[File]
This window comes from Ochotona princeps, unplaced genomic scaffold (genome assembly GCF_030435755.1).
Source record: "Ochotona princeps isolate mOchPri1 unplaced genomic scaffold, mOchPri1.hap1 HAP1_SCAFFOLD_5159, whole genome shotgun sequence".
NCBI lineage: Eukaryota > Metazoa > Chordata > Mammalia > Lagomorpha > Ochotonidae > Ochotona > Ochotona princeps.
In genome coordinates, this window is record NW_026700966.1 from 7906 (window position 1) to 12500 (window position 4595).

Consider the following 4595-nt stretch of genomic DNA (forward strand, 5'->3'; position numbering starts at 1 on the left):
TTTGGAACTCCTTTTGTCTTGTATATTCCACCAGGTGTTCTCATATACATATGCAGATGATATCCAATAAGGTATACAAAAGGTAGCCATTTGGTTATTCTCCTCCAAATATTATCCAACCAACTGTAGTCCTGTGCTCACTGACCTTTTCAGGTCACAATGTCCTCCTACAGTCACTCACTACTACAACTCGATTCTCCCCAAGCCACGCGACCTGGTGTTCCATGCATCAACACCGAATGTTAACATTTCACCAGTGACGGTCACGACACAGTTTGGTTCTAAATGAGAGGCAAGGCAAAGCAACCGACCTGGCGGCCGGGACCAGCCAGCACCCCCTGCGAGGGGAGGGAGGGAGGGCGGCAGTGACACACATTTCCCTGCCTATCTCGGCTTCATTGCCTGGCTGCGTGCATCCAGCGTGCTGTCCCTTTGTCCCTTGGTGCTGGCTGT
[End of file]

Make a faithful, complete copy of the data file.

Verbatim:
This window comes from Ochotona princeps, unplaced genomic scaffold (genome assembly GCF_030435755.1).
Source record: "Ochotona princeps isolate mOchPri1 unplaced genomic scaffold, mOchPri1.hap1 HAP1_SCAFFOLD_5159, whole genome shotgun sequence".
NCBI lineage: Eukaryota > Metazoa > Chordata > Mammalia > Lagomorpha > Ochotonidae > Ochotona > Ochotona princeps.
In genome coordinates, this window is record NW_026700966.1 from 7906 (window position 1) to 12500 (window position 4595).

Consider the following 4595-nt stretch of genomic DNA (forward strand, 5'->3'; position numbering starts at 1 on the left):
TTTGGAACTCCTTTTGTCTTGTATATTCCACCAGGTGTTCTCATATACATATGCAGATGATATCCAATAAGGTATACAAAAGGTAGCCATTTGGTTATTCTCCTCCAAATATTATCCAACCAACTGTAGTCCTGTGCTCACTGACCTTTTCAGGTCACAATGTCCTCCTACAGTCACTCACTACTACAACTCGATTCTCCCCAAGCCACGCGACCTGGTGTTCCATGCATCAACACCGAATGTTAACATTTCACCAGTGACGGTCACGACACAGTTTGGTTCTAAATGAGAGGCAAGGCAAAGCAACCGACCTGGCGGCCGGGACCAGCCAGCACCCCCTGCGAGGGGAGGGAGGGAGGGCGGCAGTGACACACATTTCCCTGCCTATCTCGGCTTCATTGCCTGGCTGCGTGCATCCAGCGTGCTGTCCCTTTGTCCCTTGGTGCTGGCTGT